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Student Forum on Intergroup Relations on Campus

Diversity Digest asked a series of students to comment on the state of intergroup relations on their campuses. Here are a few of their responses.

Yotam Hod
State University of New York--Buffalo

It doesn't appear to me that there is overt intergroup tension at the University at Buffalo (UB). Rather, I think that the diversity of the campus forces many people of different backgrounds to interact because they either fear being stigmatized or they simply want to learn from others with experiences different from their own. The general sentiment on campus is that the diversity and multiculturalism on campus is one of our strengths. It does seem that it is only natural for members of any cultural group to cluster with one another.

Unlike my very homogeneous and affluent high school, however, UB has provided me with experiences that have re-shaped my own thoughts and seriously affected my life. I do feel that people all over campus need to make more concerted efforts to increase intergroup dialogue on campus. This needs to happen from the top to the bottom and include faculty, administration, and students. While almost everyone is quick to recognize that diversity is pervasive, many remain belligerent when it comes to taking action on issues of diversity when conflict arises.

Jim Hwang
University of Virginia

A wide variety of things differentiate people on any campus: age, race, gender, class, and even hobbies. And, as the saying goes, "Birds of a feather flock together." This does seem true at the University of Virginia (UVA) as I'm sure it is all across the country. I've personally come to realize at UVA, however, that individuals within groups of any dominant ethnicity or race are not as alike as one might think. And, individuals from different groups are not as different as one might think. In fact, it seems to me that class background differentiates people at UVA even more than racial or ethnic background does. As a somewhat typical, middle or upper-class student at UVA, the issue of class is the one that I personally would like to explore more for myself. To do this, I'm interested in pursuing opportunities to live and work in some service capacity in a poor, urban neighborhood.

Sherally Munshi
Brown University

My experiences at Brown have taught me to read any questions about the state of intergroup relations with a great deal of skepticism. There is a way in which any kind of minority cultural "grouping" is marked negatively as necessarily "factional" or "separatist," rather than as unified in a positive way. Associations among white, protestant, middle-class men are seldom recognized as groups in the same way that women's associations, ethnic/ racial minority associations, or religious associations are. It seems to me that whenever a "group" of minority students comes together for whatever reason at Brown, people question it. These "groups" are suspect and subject to intense scrutiny. On the other hand, few seem to care about the practices of dominant "groups" on campus. Why is it that the more "selective" or "exclusive" or "prestigious" a campus group, the more homogeneous it also seems to be?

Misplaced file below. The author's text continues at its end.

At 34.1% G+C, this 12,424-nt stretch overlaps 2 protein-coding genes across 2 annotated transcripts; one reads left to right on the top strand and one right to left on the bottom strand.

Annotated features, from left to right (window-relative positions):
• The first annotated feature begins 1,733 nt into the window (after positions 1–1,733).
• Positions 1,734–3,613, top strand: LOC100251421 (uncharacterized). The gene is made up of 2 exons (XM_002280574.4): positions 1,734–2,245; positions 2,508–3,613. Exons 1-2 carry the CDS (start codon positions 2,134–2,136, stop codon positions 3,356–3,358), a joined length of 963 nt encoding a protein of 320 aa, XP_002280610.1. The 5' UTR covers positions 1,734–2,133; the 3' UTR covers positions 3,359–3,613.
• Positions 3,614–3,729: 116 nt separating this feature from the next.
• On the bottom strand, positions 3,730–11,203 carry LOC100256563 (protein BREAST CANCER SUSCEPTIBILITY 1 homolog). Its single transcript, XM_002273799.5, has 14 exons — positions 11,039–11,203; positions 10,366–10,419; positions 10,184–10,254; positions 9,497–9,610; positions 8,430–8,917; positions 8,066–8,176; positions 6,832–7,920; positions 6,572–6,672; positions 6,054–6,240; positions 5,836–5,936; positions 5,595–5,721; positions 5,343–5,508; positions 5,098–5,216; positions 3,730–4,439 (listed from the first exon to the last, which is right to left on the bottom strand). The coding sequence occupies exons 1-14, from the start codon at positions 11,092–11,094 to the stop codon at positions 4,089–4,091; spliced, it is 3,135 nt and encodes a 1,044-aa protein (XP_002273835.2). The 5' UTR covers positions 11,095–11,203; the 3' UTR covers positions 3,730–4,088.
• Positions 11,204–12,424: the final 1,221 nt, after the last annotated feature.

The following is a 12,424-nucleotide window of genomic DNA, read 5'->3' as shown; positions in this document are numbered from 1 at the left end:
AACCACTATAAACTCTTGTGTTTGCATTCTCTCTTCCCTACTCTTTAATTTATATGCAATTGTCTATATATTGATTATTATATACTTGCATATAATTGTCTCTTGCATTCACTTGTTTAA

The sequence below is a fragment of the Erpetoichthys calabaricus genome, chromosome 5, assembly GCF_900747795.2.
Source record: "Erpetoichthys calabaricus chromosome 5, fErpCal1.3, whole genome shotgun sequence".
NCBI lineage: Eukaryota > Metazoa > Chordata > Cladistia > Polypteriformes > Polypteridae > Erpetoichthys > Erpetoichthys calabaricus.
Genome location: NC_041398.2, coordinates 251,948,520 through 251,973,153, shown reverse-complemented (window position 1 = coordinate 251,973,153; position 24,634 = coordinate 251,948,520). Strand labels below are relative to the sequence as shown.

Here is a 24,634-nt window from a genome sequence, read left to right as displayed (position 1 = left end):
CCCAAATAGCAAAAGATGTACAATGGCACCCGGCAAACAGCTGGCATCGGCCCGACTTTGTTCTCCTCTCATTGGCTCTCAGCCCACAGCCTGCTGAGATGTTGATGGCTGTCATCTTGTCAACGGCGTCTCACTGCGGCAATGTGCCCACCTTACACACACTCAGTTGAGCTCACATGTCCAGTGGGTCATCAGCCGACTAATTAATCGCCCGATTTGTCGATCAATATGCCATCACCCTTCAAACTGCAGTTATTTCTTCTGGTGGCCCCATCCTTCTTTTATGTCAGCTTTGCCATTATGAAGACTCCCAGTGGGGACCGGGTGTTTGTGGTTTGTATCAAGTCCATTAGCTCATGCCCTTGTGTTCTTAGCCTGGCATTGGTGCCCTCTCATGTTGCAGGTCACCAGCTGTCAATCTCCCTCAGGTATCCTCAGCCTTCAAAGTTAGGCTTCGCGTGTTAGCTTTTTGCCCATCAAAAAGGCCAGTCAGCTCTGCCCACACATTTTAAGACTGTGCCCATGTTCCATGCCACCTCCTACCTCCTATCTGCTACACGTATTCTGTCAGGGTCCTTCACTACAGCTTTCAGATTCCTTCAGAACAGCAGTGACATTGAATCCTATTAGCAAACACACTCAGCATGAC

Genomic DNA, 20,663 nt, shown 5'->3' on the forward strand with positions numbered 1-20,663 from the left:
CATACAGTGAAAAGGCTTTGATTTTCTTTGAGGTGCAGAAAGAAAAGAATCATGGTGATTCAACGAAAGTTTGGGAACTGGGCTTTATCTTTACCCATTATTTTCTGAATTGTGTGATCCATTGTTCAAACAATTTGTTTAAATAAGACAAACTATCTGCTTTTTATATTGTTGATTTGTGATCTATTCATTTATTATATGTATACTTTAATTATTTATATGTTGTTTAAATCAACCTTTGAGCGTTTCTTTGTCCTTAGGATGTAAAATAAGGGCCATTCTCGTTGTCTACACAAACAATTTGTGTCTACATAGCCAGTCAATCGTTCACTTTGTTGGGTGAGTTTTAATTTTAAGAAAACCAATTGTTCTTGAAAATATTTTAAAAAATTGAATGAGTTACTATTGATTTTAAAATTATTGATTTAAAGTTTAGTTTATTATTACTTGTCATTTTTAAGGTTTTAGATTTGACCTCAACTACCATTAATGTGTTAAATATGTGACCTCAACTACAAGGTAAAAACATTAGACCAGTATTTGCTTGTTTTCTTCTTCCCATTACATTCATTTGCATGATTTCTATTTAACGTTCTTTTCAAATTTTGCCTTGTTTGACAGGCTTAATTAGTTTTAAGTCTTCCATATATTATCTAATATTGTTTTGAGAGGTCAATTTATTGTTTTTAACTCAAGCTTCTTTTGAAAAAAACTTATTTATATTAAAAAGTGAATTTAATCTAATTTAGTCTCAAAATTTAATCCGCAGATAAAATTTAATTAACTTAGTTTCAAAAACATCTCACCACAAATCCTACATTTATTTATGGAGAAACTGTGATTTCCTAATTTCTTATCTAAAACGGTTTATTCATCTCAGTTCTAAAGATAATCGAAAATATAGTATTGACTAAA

My experiences both in high school and at Brown have contributed to my skepticism and understanding of identity. I attended a private high school in Miami where most of the students came from upper-middle class backgrounds. The majority of students in my high school were Hispanic and almost as many were white. There were only a handful of Asian students and barely a handful of African American students. I now recognize how I willingly "passed" as Hispanic in high school. My high school years did include, however, a few crippling racist encounters.

At Brown, there are far more South Asian students and far too few Hispanic students--"passing" would be an impossibility. At Brown, I and other students recognize ourselves as South Asian. But, when I first arrived at Brown, I stayed away from the South Asian and Third World organizations, believing--(as so many middle-class students do)--that I would always just seek out friends and groups who shared my interests. Most of my close friends, especially in my first two years, have been white. With each one of my white female friends, however, I have had conversations in which something like "I've never been friends with...like you" came up. With my white male friends, these same kinds of conversations were also frequently sprinkled with undertones of sexist or exoticist fantasy. Increasingly, I've been finding that I share similar experiences with many students of color. Because of the humiliation, regret, and moments of realization we've shared, I've begun to forge more relationships with South Asian and other Third World students whom I initially avoided. Our relationships are reinforced not because of a shared "identity" but as a result of our shared commitment to an anti-racist and anti-imperialist world view.

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